Trezion - loosely based on Marazion

Whereas this is the real Marazion.

http://www.cornwall-online.co.uk/westcornwall/marazion.htm

And then there's the island - St Michael's Mount. On my map it's easily spotted. (If you look up Merlin's Vow on Amazon, you'll see the illustration heading Chapter 1, featuring the island.)

http://www.stmichaelsmount.co.uk/history-legends/history-of-the-mount
St Michael's Mount - the model for the Little Mount in Merlin's Vow
As ever the Cornish landscape has provided a beautiful backdrop. If you don't know the UK, Cornwall is a county (much like a small state in the USA or a department in France), on the very end of our country. The island and the village of Marazion are pretty close to the end of the county - and one of my favourite parts of my beloved Cornwall. 

My thanks must go to Sally Vince, my wonderful editor who enabled my story to fly; Katie Stewart of Magic Owl design, my creative cover designer, for her patience and clever interpretation of my ideas; and to Helen Blenkhorn, Dragon's life-giver. Also THANK YOU to each and every one of my friends and family who have encouraged and spurred me on.
And always, and at all times, grâce à Dieu.

Keep watching for the gallery, then you really will see the backdrop to Merlin's Vow!

Wednesday, 23 March 2016

Writing, illustrating and editing in Cornwall

Cornwall in Spring (and a progress report).

I am the most fortunate of writers. I've been pointed in Sally Vince's direction - an editor with super powers. She's already begun work on the third in The Camelot Inheritance series and I'm in awe. It's all really coming together.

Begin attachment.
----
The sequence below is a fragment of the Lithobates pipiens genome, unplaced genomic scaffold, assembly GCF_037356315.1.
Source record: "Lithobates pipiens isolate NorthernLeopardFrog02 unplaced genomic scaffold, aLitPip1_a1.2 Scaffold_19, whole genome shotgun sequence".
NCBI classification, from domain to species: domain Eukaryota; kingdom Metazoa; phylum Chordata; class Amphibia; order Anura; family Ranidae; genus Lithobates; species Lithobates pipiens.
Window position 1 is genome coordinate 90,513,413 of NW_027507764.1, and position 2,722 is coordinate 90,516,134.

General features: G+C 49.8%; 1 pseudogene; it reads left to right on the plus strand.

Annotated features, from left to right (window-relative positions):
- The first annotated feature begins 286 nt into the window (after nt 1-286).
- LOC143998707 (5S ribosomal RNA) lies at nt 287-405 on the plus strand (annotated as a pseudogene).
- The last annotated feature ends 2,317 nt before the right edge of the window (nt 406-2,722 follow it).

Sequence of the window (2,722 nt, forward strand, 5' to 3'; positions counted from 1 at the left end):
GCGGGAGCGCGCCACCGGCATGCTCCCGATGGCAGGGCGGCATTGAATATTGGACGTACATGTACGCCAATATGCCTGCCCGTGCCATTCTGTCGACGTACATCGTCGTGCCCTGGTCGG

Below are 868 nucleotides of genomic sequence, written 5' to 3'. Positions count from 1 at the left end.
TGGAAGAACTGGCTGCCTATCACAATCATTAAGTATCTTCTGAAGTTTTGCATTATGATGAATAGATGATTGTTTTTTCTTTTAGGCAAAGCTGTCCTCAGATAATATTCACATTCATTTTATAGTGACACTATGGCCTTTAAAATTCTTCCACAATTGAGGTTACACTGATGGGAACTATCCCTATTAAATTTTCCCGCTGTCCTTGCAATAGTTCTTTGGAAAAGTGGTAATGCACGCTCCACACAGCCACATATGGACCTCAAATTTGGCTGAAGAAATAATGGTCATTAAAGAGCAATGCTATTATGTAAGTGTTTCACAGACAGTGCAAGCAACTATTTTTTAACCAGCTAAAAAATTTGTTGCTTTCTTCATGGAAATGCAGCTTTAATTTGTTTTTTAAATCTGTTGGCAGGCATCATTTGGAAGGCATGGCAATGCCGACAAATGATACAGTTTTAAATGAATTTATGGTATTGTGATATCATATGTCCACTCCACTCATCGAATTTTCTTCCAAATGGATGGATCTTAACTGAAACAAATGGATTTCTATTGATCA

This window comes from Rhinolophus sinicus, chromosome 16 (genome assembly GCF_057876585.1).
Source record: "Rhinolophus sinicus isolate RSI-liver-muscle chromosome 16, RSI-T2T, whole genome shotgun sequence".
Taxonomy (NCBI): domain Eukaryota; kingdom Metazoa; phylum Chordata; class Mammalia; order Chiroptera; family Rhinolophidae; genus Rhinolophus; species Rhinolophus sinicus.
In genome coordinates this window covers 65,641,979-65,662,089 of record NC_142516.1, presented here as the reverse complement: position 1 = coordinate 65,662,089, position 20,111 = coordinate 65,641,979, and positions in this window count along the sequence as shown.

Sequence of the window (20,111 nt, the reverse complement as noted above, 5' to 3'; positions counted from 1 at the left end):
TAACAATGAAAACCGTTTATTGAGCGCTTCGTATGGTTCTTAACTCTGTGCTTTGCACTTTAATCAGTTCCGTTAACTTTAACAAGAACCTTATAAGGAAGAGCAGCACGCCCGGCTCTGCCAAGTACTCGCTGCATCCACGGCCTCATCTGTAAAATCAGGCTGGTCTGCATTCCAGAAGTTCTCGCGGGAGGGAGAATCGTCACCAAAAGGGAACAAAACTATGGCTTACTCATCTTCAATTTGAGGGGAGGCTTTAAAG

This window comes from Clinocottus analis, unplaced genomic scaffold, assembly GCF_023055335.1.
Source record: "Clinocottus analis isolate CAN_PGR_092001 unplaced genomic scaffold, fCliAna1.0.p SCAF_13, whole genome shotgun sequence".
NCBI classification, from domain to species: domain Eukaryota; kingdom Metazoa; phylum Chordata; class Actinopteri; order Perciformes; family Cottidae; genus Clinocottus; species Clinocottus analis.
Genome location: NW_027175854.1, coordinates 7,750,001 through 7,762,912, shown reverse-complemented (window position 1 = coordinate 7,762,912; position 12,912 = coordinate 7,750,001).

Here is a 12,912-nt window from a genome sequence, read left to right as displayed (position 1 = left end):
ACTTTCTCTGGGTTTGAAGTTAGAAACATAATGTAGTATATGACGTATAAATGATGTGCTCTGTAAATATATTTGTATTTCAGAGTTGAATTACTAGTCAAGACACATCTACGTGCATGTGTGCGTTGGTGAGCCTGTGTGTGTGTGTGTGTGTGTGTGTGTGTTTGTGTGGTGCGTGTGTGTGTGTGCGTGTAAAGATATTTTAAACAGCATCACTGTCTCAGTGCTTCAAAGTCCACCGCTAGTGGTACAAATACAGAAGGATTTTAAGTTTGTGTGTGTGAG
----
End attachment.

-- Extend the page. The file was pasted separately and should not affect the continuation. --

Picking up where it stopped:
However the title is still being decided upon (see the end of this post). 
And the illustrations are still being drawn. (Again see the end of the post.)
But I'm seriously hoping to have the book out by June. In the meantime I thought I's post a few photos of Cornwall... and some other bits and pieces. 

Bodmin Moor looking towards Dartmoor.
I've been snowed under with writing, editing and illustrating, so with spring nipping at our ankles I've collected a selection of photos of our beautiful moors and coast - the inspiration behind my books - as a sort of apology for being absent for so long.
These first two were taken a couple of weeks ago on Bodmin Moor; home to many sheep, wild ponies, Galloway cattle, rabbits, frogs...


Whereas the ones that follow are at the coast, at Looe - renamed Pendrym in the books.
Pete and I often pop down here, it's just a sort drive from our front door. It never fails to remind us how very fortunate we are to live in such a beautiful part of the world. 


This is just one of Looe's streets, dating back several hundred years. The building you can see on the left of this photo is called the Smugglers Cott - a gorgeous restaurant squeezed into a low-roofed cottage with beams pulled from the wreckage of the Spanish Armada.

www.looeguide.co.uk/
The Smugglers Cott in Looe
And then of course there's the beach which features in the first of The Camelot Inheritance books, The Golden Sword. 
In summer it's packed, but in winter and early spring it's quiet with just local families and only a few tourists.



And this is the bridge over the river in Looe. In both my books there are maps, and in each map you'll find that this bridge is featured. Spot the stone-built arches that span the river.




I just couldn't resist this photo. As any of you who've read either of my books will know, a crow is one of the more important central characters, and here was one sitting on one of Looe's signposts.
Look carefully and you'll spot that the railway is signed. This is the same railway that joins Liskeard and Looe, and is featured in the Camelot Inheritance.
https://www.pinterest.com/explore/illustrations/
The growth of an illustration.
And now - evidence of my illustrating. This picture is for the third book. There's an episode involving a steam train. I won't elaborate because I could spoil it for you!
https://www.pinterest.com/explore/illustrations/
A train steams through a valley.
And of course, always at my side monitoring my work is Oz, my trusty cat.

Oz checking out my work.
I have a question as I work with my editor and commit drawings to paper - what should I call the book? I've two possible titles: Merlin's Vow or Arthur's Quest. Which do you prefer? If you've got a preference, please do let me know. You can write your choice in my contacts box and don't forget to put your contact details.